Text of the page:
Got questions about climbing Kilimanjaro? We are here to help.
We receive questions about climbing Kilimanjaro all the time. We have compiled a list of the most frequently asked questions about climbing Mt Kilimanjaro in general, and about climbing Kili with Twende Afrika Tours specifically.
Mount Kilimanjaro can be climbed anytime throughout the year. Most travelers prefer climbing during the dry seasons: December to March, June to October. Many consider the best months to climb Kilimanjaro to be January, February and September. More information visit VIEW BEST TIME TO CLIMB MT.KILIMANJARO
The trek up Kilimanjaro is not a technical climb. You do not require any mountaineering equipment to reach the summit. In fact, anyone in good physical condition can reach the top of Mount Kilimanjaro. You should be able to run for at least half an hour without feeling shortness of breath. You should also be able to walk for at least 2 hours in hilly terrains without feeling overly exhausted. No one with a sore throat, cold of breathing problems should go beyond 3000m. Anyone with heart or lung problems should consult his/her physician before attempting to climb Mt Kilimanjaro.
Yes, all Tanzania National Park (TANAPA) fees are included in our Kilimanjaro price. Currently,fees at Kilimanjaro National Park include day,night,rescue and camping or hut fees. Crew entry fees and Tanzanian Forest Services Agency (TFS) fees (applicable for Rongai, Shira and Lemosho routes) are also included in our Kilimanjaro price.
The minimum age limit set by Kilimanjaro National Park for children trekking to Uhuru Peak on Mount Kilimanjaro is 10 years old.
You can expect equatorial to arctic conditions on Mt Kilimanjaro. Depending on the route chosen, you will begin your trek in dry plains or tropical forests with average temperatures between 25⁰C and 30⁰C. You will then ascend through various terrains and weather zones to 67 arrive at the permanently snow-capped summit. Expect rainfalls and sub-zero temperatures on your trek.
Depending on the route chosen, most trekkers take 4-6 days to reach the summit. The longer you spend on the mountain, the more time your body gets to acclimatize, the higher the chance you will succeed in reaching the summit of Kilimanjaro.
Soft kit bag or rack sack (for porters to carry), small daypack (for you to carry), rain cover for backpack/bags, dry sacs for packing inside, sun hat/cap, woolly hat/toque, scarf, balaclava, sunglasses, waterproof jacket and trousers, four-season duvet jacket, warm upper body layers, thermal under layers, trekking trousers, shorts (optional), underwear/sports bra, waterproof gloves, thin gloves, gaiters, thick socks, thin socks, waterproof hiking boots, spare laces, jogging shoes or flip flops for around camp, walking poles, sleeping bag, water bottles or hydration bladder, water purification tablets (optional), water flavoring or rehydration salts, favorite snacks, knee support (optional), eye protection goggles (for wind/dust/glare on summit), head torch, spare bulb, camera, memory cards, spare batteries, towel, toiletries, lip balm, sunscreen, toilet paper, hand sanitizer, wet wipes, personal first aid kit, medication (Diamox optional), insect repellent, pen/paper/playing cards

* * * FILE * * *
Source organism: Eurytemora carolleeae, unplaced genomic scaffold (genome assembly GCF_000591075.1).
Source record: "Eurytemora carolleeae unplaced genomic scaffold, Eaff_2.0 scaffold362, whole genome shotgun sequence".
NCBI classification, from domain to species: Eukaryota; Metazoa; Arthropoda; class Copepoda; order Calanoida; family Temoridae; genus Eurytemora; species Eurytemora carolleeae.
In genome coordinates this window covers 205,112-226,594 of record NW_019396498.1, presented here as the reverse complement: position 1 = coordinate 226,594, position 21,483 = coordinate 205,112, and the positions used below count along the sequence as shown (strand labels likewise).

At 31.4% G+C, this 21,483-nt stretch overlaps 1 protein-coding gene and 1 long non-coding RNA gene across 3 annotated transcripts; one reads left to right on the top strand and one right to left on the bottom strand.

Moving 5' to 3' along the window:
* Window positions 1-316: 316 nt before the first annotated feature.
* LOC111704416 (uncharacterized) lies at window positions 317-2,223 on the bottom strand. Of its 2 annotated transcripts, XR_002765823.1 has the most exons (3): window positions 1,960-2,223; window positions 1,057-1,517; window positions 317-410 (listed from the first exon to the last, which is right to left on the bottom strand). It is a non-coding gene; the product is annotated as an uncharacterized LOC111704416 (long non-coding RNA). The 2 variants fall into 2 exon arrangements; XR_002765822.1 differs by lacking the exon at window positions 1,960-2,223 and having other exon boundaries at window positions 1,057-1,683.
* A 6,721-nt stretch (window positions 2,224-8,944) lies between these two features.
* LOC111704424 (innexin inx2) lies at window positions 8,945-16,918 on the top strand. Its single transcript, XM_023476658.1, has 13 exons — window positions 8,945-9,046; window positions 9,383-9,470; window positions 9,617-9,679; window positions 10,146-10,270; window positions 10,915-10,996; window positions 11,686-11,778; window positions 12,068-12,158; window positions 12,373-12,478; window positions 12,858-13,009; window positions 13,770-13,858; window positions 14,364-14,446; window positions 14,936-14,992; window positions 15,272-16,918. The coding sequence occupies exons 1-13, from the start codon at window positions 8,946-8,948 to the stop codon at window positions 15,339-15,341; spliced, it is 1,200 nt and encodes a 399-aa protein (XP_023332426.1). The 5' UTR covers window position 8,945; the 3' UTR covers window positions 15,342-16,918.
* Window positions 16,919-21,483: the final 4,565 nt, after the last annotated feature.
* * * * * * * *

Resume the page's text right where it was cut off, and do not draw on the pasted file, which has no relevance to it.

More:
Yes, any excess luggage you do not need to carry with you on Mount Kilimanjaro can be left at our office or at the hotel. You should keep valuable items with you at all times.
Each porter can carry up to 20kg of luggage, As regulated by Kilimanjaro national park, porters can no more 25kg of total weight including their own personal gears.
Our typical food on the mountain includes:
-Honey and jam.
-Pancakes with honey or jam, and fruits
-Cooked meat or vegetarian meal (these include chicken/beef with rice,
sliced fresh carrots and green beans, mashed potatoes, and salads),
-Fruits, and fruit juice, and variety of hot drinks.
If you have any suggestions about meals, please do not hesitate to advise and we will work on it as you prefer.